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A Professional Writers Process...
by taramonk (taramonk)
at July 13th, 2006 (08:16 pm)
current location: Computer Desk
Soundtrack: Everlong -- Foo Fighters

...which leads to a writing ramble:

Found this short interview with Nora Roberts on my Borders newsletter, and this Q/A caught my attention:

Q: I wanted to ask you about your writing process, because your writing comes across as fluid and effortless, and it seems as though you're "channeling the muse." Is this really the case? What is your writing and revision process like?

NR: Well, first: There ain't no muse. If you sit around and wait to channel the muse, you can sit around and wait a long time. It's not effortless. If only. Well, if it was, then everyone would do it, and where would we be then? So I work really hard to make it as fluid as possible, as readable and entertaining as possible.

I'll vomit out the first draft: bare-bones, get-the-story-down. I don't edit and fiddle as I go, because I don't know what's going to happen next. Once I get the discovery draft down, then I'll go back to page one, chapter one, and then I start worrying about how it sounds, where I've made mistakes, where I've gone right, what else I have to add, where's the texture, where's the emotion. I start fixing. And then, after I've done that all the way through again, I'll go back one more time, and that's when I'm really going to worry about the language. And the rhythm, and making sure that I haven't made a mistake, that I've tied up all the loose ends reasonably. It doesn't necessarily mean everything ties up for every reader, because some want it one way and some want it another, and you just have to be true to the story, so it's all plausible at the end of the day.


Do any of you follow a similar writing process? This way makes sense to me, and I think I may try it and see where it leads. I was also surprised by the lack of mention of an outline. Of course, when you've written a million books, who needs an outline anymore?

Ms. Roberts also mentions she writes popular fiction because that's what she likes to read. Of course, she's more often labeled as a romance writer. I usually enjoy her books, though there have been a few that I couldn't even finish. (Well, I finished by skipping to the end, thus avoiding all the crap and confirming the predictable happy-ever-after.)  

Which got me thinking about what I like to read. And, well -- I like to read romance novels. And I admit it. On my recent vacation, I was talking to someone I had just met, and when she asked me what I like to read, I replied that I mostly read fluffy stuff that doesn't require too much brain work. She thought I meant chick-lit, and was looking down her nose. When I mentioned I read a Nora Roberts on the plane -- and liked it -- she was horrified!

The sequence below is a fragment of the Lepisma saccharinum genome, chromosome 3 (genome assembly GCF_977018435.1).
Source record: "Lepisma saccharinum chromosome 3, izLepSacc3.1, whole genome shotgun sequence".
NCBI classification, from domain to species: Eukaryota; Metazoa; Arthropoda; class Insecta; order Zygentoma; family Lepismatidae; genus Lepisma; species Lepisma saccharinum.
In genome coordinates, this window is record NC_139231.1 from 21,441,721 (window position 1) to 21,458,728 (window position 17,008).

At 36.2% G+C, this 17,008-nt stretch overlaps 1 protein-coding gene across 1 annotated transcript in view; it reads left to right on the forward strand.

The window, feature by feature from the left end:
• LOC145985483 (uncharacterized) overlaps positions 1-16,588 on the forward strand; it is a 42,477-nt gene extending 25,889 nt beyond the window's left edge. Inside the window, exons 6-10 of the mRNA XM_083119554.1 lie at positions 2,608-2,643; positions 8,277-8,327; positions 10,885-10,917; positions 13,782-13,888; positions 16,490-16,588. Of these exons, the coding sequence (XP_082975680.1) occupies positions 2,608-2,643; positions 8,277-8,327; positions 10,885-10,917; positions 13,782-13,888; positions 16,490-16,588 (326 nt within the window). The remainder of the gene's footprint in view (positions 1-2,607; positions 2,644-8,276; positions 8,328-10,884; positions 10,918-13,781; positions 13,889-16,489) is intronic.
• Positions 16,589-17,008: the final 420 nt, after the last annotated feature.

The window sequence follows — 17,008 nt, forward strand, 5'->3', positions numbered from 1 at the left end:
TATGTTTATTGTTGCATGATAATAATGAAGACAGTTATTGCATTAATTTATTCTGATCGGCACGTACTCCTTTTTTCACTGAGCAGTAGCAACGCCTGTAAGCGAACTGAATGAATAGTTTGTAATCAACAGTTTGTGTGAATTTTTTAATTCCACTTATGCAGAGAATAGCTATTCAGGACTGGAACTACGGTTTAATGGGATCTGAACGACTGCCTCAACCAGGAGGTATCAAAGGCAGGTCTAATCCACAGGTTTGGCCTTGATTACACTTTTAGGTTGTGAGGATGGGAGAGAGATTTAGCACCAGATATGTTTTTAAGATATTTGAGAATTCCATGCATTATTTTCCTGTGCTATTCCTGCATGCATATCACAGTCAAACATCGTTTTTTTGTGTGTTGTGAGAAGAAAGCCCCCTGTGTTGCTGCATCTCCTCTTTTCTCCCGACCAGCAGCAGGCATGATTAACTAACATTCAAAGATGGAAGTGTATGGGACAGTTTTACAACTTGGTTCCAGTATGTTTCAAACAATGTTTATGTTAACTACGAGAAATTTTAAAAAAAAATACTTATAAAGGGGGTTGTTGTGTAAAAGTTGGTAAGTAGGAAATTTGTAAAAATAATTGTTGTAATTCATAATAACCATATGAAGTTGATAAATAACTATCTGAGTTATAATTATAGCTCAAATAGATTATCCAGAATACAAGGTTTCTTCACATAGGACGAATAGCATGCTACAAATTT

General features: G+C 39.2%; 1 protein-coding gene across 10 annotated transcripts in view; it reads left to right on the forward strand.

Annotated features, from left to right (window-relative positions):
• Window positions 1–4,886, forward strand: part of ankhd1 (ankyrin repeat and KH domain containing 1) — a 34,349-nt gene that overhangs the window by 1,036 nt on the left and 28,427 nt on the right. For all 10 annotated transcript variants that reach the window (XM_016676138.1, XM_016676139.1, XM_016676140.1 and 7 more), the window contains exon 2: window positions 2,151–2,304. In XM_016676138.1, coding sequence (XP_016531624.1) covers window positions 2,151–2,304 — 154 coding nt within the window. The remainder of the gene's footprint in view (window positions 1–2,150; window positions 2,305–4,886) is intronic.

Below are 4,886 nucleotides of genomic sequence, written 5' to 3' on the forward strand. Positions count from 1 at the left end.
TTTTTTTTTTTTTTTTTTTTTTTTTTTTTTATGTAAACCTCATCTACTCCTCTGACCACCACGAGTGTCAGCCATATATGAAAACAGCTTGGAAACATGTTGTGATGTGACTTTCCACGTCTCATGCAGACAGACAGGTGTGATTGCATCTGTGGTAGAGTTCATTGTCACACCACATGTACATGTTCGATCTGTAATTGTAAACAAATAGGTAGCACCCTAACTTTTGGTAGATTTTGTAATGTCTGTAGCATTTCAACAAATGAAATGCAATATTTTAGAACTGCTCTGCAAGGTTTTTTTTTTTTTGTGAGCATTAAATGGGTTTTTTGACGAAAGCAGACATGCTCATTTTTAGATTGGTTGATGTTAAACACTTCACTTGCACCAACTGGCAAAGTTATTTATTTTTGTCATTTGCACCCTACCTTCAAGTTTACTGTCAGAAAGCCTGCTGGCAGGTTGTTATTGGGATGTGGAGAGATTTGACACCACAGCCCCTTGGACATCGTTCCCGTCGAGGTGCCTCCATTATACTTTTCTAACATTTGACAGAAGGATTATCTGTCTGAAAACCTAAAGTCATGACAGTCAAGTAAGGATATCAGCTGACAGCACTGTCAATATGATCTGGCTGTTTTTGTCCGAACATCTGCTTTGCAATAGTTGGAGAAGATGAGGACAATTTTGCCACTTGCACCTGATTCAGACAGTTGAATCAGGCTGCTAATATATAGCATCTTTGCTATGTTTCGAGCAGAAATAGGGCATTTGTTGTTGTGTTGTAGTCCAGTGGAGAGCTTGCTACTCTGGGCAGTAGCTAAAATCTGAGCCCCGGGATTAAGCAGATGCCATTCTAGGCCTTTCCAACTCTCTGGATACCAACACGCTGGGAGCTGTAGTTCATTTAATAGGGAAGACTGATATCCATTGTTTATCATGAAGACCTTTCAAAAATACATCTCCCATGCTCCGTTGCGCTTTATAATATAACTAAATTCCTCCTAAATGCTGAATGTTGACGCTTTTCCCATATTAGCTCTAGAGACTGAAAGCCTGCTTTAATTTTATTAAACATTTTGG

Are romance novels a guilty pleasure, or do you freely admit to being a fan? Or, do you think they're crap? And do I have to write a romance novel, 'cuz that's what I read? I suck at the love stuff.

Any thoughts on writing processes, or romance novels?

Comments

Posted by: taramonk (taramonk)
Posted at: July 14th, 2006 05:33 am (UTC)
Bastian

Another wonderful thought-filled response. I love you people here. We don't post enough in this journal. :)

I think I am going to try the outline thing, because what I am currently doing isn't working so well. In fanfic, original writing, or the stage adaptions I need to have done by *gulp* September.

I think I lean toward the romance novel, because they give me a happy ending. Yeah, I may force myself to wade through some sludge to get there, but I want happy, dangit! Which is why I tend to stick with the same writers -- the ones that publish works that I enjoy beginning to end. Mostly.

And the there are some stories *cough*choices*cough* that have it all -- and spoil me for other works.

Do you ever get sick of the praise for Choices? Just wondering. Not like I'm gonna stop or anything. :)

Good writing, no matter the struggle put into it, reads fluidly. Which is one of the reasons I am always amazed at how hard it is to write. When I was a kid, it was effortless. Then I grew up, stopped writing for years, then found you guys -- and was inspired. I'm hoping that inspiration will lead to action, and action will lead to something I can be proud to call mine. :)

Until then, I'll keep looking toward others -- in fanfic and original works alike -- to teach me how it's done.

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